Question for a Physicist or Chemist

I have an ice cube tray that lives in my freezer. Earlier today, I used the last of my ice cubes, so I filled it with water and stuck it in the freezer again. Just now (maybe an hour later? It’s been a few hours at most), I open up the freezer again, and see this:

(taken out of the freezer and photographed with a Kleenex box as a backdrop) The tops of the ice cubes are frozen, but there is still liquid water underneath. The interesting thing, though, is that one spot has risen up about half a centimeter higher than the rest. What caused this to happen? Why isn’t the surface totally flat, like it was when I put it in?

Details that may or may not be important:

  • I know there is liquid water underneath because I thought there wasn’t and flexed the tray to crack the cubes loose, and some water came out and then there were air bubbles floating around under the cubes.
  • I kinda over-filled the tray, so that all the cubes are connected by a thin sheet of ice that goes over the plastic dividers in the tray.
  • When I filled the tray with water, there were some small bits of ice stuck in the bottom of the tray, maybe a third the size of a normal ice cube. These were left over from cubes that had cracked in two, where I used the top part but couldn’t get the bottom part out. I expect they’ll become part of the new batch of ice cubes, but I haven’t checked on that yet.
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  1. MMartin says:

    Magic. That’s the only possible explanation.

  2. Shannon says:

    My friend suggested an experiment: freeze distilled water and see if the same thing happens. If it does not then maybe it has to do with impurities in the water affecting how it freezes. My thought was that it might be something like growing rock candy where the stuff kind of grows on itself.

    • Alan says:

      Unfortunately, I can’t reproduce this phenomenon. I’ve been making ice cubes for years, and I don’t recall this ever happening before. So, if I freeze distilled water and nothing happens, I can’t confidently say that this is caused by a difference between distilled and tap water. …Also, how would this be caused by impurities in the water? I don’t see where your friend is coming from here.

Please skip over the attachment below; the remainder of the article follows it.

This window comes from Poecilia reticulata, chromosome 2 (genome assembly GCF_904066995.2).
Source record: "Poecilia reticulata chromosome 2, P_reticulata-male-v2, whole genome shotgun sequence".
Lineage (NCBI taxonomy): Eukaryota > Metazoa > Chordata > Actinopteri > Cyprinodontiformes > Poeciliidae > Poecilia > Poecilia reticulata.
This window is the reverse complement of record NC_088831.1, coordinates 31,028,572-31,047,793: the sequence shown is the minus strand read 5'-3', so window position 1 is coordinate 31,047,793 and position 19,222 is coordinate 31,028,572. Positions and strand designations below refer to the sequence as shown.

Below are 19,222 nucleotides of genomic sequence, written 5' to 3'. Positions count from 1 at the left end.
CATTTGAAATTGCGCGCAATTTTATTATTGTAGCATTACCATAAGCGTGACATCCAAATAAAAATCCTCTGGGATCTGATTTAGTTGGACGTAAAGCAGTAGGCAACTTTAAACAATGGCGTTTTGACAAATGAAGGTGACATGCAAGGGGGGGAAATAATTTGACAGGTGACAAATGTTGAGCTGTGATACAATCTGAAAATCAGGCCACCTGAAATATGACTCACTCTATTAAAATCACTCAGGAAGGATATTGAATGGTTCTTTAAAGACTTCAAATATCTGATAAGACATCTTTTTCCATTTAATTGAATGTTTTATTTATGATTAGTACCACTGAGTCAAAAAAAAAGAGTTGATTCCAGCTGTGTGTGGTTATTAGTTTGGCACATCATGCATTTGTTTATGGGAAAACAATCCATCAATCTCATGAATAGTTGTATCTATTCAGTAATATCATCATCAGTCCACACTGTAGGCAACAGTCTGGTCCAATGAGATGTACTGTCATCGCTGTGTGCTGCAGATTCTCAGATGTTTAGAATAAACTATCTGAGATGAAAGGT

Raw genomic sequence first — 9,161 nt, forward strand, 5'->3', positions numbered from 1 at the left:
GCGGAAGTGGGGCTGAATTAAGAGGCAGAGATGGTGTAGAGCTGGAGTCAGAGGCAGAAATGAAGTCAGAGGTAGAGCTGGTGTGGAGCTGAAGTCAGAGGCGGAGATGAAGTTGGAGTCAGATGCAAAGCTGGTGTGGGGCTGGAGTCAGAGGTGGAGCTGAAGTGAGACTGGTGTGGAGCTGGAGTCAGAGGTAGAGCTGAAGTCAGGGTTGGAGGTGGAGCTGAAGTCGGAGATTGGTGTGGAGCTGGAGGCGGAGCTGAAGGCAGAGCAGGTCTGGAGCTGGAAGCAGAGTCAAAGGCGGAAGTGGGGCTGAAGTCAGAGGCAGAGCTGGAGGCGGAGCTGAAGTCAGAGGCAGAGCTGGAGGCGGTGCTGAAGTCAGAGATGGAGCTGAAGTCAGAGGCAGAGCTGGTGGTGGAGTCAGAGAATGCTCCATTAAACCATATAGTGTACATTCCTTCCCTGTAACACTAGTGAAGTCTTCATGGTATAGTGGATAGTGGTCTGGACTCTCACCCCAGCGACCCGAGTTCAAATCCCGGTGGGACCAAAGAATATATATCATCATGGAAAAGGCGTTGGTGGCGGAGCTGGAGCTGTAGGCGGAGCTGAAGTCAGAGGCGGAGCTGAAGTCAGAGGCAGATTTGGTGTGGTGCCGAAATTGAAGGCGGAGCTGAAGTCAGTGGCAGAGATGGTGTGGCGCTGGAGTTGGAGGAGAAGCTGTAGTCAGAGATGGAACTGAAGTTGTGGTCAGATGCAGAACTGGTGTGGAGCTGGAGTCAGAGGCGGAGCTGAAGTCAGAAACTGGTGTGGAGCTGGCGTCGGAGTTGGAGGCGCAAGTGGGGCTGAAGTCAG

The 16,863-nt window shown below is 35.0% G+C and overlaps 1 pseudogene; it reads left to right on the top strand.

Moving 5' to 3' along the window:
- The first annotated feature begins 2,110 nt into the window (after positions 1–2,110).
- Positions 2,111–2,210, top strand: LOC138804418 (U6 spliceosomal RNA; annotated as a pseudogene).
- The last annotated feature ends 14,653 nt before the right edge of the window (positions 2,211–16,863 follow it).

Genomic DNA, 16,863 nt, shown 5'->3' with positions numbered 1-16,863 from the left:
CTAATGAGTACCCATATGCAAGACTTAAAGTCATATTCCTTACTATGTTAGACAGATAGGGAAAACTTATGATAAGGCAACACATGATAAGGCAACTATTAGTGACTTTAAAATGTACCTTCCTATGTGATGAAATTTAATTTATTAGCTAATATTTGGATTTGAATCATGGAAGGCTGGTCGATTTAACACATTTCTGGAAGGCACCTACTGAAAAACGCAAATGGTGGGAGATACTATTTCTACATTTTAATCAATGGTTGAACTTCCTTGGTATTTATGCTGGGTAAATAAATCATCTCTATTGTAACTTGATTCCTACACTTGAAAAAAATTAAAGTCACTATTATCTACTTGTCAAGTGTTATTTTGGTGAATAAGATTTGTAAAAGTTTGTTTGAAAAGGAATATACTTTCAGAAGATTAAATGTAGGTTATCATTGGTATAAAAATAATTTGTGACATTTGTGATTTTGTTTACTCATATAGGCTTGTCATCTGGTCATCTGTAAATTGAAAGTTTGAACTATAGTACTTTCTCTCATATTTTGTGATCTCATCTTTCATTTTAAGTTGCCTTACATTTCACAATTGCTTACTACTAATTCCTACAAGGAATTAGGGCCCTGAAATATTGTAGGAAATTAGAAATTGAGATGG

Your idea hadn’t occurred to me before; thanks! Water has crazy surface tension and cohesion properties, so this seems very plausible to me (though I’m much less informed than I’d like to be here).

      My current guess is that the whole surface froze except for that one point, and then water below the surface froze, which expanded its volume and pushed water up out of the hole, which froze as it rose. I wonder if the water on the bottom froze more quickly than usual because of the bits of ice that were already in the troughs of the tray, which leads back towards your crystal-growing idea…

      • Shannon says:

        His thought was that there might be some sort of non-uniform freezing … kind of like your idea that that point froze last.

        My mom’s suggestion was that it might be something like an iceberg: a bit of ice broke off from what was already there and floated to the top before the water froze around it.

        • Alan says:

          Your mom might be onto something! It fits perfectly with the small bits of ice left over in the tray already, which could explain why I haven’t noticed this with previous batches of ice cubes. I could try to reproduce by filling the tray with tiny ice cubes, then overfilling it and seeing if it happens again.

  3. MMartin says:

    Water expands when it freezes. If there already is a thin sheet of surface ice over the body of water, further freezing can force water out and upwards through a crack or weak point in the sheet. This can produce a tube-like structure where water emerges at the tip, progressively lengthening the tube.[1] Tube formation stops when the tip freezes and seals.

    • Alan says:

      You, sir, win today’s internet. Thank you! :-D

      and it sounds like both my theory (it’s formed by pushing water out a small hole by water expanding as it freezes) and Shannon’s friend’s idea (distilled vs. nondistilled water is significant) were both partially right. I can’t tell if Shannon’s idea (formed like rock candy) is related or not; this is done through supercooling the water, rather than supersaturating it, but both involve phase changes due to symmetry breaking in an unstable equilibrium.

      It’s neat how many people were all dancing around the right idea from so many different angles!

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